Fire Buffs promote the general welfare of the fire and rescue service and protect its heritage and history. Famous Fire Buffs through the years include Edward VII.

Tuesday, July 13, 2021


Photo: The Glasgow Story

On April 25, 1898, fire struck Glasgow's Dunlop Street.

The Glasgow Story website provides details:

"The blaze began at about 10pm in the building on the north-east corner of Dunlop Street and Howard Street, which had apparently been lined with wood as it was built during a plasterers' strike. Within five minutes, the roof had fallen in.

"As crowds gathered to witness the spectacle, Captain William Paterson brought two steam fire engines from the Central Fire Station in College Street and called for four more from other divisions around the city. 

"Three of these engines drew water from the River Clyde as the fire spread across Dunlop Street and engulfed buildings as far as Ropework Lane to the east."

Statuary was moved from nearby St Andrews Cathedral as flames threatened to spread west.

Monday, July 12, 2021


Image: Wikipedia

The Great Fire on Edinburgh erupted
Nov. 15, 1824, and burned for five days. The disaster shortly after the city established a full-time fire brigade led by James Braidwood. An investigation exonerated Braidwood, according Wikipedia. He went on to lead London's fire service.

Friday, September 20, 2019


Firemaster Waddell
Glasgow's Great Fire of 1909 broke out on Aug. 17, apparently triggered by a gas explosion.

The conflagration destroyed buildings on Ingram Street, between Shuttle and High streets.

The website Glasgow Story said:

"Most of the buildings were warehouses thought to have contained wine, spirits, clothing and foodstuffs.

"At about 1 am the frontages of the buildings collapsed into the street

"The falling masonry narrowly missing several firemen, who had come to the scene from Central Fire Engine Station, just round the corner on College Street.

"It took all night to put the flames out and the cost of repairing the damage amounted to over £250,000."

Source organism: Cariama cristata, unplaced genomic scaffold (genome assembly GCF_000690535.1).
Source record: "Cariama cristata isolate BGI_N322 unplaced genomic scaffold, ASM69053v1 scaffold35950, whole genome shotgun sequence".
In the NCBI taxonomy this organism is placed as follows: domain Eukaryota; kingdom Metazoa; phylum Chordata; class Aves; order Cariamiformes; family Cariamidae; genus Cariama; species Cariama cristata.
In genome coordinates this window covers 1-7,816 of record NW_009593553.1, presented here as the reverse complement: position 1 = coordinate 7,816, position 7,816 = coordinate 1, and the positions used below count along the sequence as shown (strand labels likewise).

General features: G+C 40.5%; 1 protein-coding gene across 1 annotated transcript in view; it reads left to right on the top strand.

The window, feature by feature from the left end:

Glasgow Firemaster William Waddell provided the following account of the blaze to Fire Engineering, an American magazine:

"The fire had a firm hold when the brigade arrived. Five steam engines, two motors, one fire escape and two hose and ladder carriages responded. Sixteen hydrants were available. They were spaced about 180-ft. apart; seven had (2 1/2-in) outlets and nine with 2-in. outlets. The pressure varied from 80 to 90 lbs.

"Both gravity and direct pressure is stated to have been used. The mains, of which there were three, were 4, 7 and 9 inch, respectively. Ten engine streams were also thrown, making a total of 26 streams played.

"The nozzles ranged length of 17,000 ft. was employed, and of this 12 tenths burst It is described as `canvas.' Nozzles described as `G. F. B.' pattern were used; they had both screw and bayonet fastenings. The water supply was stated as plentiful."

The London journal Fire and Water published a blistering commentary:

"Glasgow has provided one more example of the foolishness of crowding together buildings of large area, erected without regard to fire risk, and of permitting the storage within such buildings of highly inflammable goods, without any provision for preventing the spread of any fire breaking out upon the premises.

"As is generally the case in such disasters, everything favored the rapid advance of the fire which broke out in one of the Ingram street warehouses shortly after midnight of August 16.

"The buildings, without any claim to fire-prevention in construction, were —owing it is said to a strike of plasterers at the time of their erection—doubly lined with wood, the stock was large, and consisted mainly of provisions and soft goods of an inflammable character, which a spell of hot, dry weather had prepared for ready ignition.

"Had the fire been discovered in its early stage it would in all probability have been dealt with as effectively as had previous fires in the same block of buildings, but starting late at night at the rear of the building, it had obtained so firm a hold before it made its existence known that it would have required a far more powerful firefighting force than was available to have prevented the destruction of the block.